Our Position

Deposit Insurance


  • Our nation’s federal deposit insurance system is critical to depositor confidence in the banking system, to the protection of small depositors, and to the funding base of community banks. A strong Deposit Insurance Fund (DIF) is important to maintaining the public’s confidence the FDIC has adequate resources to protect the nation’s depositors.
  • ICBA supports a deposit insurance assessment framework that is appropriately tiered and risk weighted.
  • ICBA opposes sharp, procyclical increases to deposit insurance assessments.
  • ICBA encourages the FDIC to create a systemic risk premium, which would require the nation’s largest TBTF institutions to pay a premium on their deposit insurance assessments based on the unique risk they pose to the DIF in the event one of these institutions required resolution.
  • ICBA opposes increases to deposit insurance assessments that are based on the DIF achieving a 2% designated reserve ratio rather than the statutory minimum of 1.35%.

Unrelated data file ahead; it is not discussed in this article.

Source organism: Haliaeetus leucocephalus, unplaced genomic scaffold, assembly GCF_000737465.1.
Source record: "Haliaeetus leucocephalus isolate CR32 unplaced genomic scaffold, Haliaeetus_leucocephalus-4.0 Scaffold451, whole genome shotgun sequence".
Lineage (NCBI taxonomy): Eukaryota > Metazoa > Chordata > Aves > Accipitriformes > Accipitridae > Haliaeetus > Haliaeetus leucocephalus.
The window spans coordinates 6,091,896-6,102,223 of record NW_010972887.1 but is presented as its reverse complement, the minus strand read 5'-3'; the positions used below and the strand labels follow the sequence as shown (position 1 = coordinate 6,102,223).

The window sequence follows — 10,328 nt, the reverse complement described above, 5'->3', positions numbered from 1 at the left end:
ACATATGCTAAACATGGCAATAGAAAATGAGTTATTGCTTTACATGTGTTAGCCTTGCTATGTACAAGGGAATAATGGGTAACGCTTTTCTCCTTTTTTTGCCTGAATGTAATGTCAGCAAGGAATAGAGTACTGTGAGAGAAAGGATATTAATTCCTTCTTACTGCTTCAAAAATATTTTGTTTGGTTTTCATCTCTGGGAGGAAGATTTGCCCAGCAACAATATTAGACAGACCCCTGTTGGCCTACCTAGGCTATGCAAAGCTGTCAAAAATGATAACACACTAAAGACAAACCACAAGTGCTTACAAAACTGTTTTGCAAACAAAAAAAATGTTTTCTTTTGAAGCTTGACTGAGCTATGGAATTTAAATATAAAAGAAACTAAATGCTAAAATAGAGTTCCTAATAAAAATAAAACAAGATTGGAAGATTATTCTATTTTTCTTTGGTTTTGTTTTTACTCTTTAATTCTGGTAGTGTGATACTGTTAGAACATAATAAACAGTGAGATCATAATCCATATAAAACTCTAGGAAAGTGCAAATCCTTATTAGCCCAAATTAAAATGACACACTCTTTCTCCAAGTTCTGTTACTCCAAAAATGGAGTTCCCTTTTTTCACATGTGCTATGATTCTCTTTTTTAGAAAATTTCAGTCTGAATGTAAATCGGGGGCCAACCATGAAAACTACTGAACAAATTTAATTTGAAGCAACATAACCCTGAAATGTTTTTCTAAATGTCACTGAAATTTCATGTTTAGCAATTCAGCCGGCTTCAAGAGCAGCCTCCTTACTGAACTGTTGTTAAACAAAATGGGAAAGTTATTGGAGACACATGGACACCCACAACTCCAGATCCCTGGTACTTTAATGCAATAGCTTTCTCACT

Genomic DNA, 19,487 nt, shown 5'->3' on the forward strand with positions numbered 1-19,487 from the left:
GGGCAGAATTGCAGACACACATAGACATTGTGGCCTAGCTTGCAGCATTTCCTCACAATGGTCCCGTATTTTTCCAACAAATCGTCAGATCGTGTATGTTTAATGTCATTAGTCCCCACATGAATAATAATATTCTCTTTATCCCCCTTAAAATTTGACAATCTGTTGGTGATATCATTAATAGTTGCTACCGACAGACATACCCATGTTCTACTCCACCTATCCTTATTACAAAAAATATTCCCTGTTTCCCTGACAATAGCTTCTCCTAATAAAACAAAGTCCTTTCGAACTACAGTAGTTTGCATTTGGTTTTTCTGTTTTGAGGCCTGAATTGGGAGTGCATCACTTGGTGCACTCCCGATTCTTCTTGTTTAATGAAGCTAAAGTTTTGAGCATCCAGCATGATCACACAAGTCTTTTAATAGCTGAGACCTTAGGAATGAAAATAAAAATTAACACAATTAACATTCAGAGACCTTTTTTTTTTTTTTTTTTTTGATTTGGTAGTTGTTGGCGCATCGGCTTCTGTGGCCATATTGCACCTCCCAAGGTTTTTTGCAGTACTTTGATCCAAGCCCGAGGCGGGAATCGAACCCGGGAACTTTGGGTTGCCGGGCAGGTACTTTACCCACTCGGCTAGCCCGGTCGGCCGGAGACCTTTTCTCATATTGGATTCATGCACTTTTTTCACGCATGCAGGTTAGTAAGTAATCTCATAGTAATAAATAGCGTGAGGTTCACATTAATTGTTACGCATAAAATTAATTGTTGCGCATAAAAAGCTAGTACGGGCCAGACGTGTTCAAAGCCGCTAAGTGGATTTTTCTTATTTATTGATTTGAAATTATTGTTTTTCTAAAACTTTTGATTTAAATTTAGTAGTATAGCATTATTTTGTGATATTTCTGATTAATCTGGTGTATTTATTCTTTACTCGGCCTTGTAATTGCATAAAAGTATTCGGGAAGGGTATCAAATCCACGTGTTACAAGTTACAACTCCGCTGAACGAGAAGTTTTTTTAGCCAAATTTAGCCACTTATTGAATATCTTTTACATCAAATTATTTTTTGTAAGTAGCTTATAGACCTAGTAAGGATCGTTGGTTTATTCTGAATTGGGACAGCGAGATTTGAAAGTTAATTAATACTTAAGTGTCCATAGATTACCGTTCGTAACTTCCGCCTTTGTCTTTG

Deposit insurance has been the stabilizing force of our nation’s banking system for more than 85 years. It promotes public confidence by providing safe and secure depositories for small businesses and individuals alike.

Deposit Insurance Fund Restoration Plan. The Federal Deposit Insurance Act requires the FDIC to maintain a minimum reserve ratio for the DIF of 1.35 percent and to establish a Deposit Insurance Fund Restoration Plan if the reserve ratio falls below the statutory minimum.

Due to economic stimulus measures enacted in response to the pandemic, and elevated savings rates during this time, quarterly deposit growth rates outpaced deposit growth in the DIF causing the reserve ratio to decline below the required 1.35 percent minimum.

In September 2020, the FDIC adopted a plan to restore the DIF by September 2028 and found no increases to deposit insurance assessments were necessary to do so. Nonetheless, the FDIC published a final rule in 2022 which uniformly increased the base deposit insurance assessment rate for all banks by 2 basis points until the DIF reaches a “designated reserve ratio” of 2 percent. The 2 percent goal is the FDIC’s long-term goal for the DIF reserve ratio – it is not a ratio the FDIC is required, under any law, to maintain.

Staff Contact

Christopher Cole

Executive Vice President, Senior Regulatory Counsel

Washington, DC


Jenna Burke

Executive Vice President and General Counsel, Government Relations & Public Policy

Washington, DC